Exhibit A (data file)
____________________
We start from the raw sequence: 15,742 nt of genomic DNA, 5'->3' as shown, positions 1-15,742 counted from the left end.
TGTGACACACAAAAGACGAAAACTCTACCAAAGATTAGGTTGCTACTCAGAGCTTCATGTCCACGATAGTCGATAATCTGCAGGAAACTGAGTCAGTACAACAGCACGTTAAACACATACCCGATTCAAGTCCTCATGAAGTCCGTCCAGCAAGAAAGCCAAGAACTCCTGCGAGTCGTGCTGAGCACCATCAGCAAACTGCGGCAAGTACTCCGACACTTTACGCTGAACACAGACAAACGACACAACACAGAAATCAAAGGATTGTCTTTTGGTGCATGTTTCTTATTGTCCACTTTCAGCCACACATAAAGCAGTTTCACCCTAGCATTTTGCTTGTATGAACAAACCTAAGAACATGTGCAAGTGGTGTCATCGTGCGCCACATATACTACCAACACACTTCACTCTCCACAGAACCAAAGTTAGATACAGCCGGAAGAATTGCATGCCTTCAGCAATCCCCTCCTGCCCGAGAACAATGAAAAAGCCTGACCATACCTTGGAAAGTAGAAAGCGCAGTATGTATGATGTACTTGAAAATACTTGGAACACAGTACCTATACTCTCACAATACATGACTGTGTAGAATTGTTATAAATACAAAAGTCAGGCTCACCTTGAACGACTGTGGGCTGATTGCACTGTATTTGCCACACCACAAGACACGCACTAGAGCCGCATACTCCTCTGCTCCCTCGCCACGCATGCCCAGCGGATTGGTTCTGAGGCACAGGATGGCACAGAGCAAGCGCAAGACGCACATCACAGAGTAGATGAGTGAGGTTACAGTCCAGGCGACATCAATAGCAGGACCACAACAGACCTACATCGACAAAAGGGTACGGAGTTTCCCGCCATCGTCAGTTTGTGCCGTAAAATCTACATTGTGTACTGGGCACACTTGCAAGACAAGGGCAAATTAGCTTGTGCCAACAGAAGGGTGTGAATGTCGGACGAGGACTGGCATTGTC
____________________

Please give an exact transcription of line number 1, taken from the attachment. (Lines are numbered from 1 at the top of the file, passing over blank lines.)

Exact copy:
We start from the raw sequence: 15,742 nt of genomic DNA, 5'->3' as shown, positions 1-15,742 counted from the left end.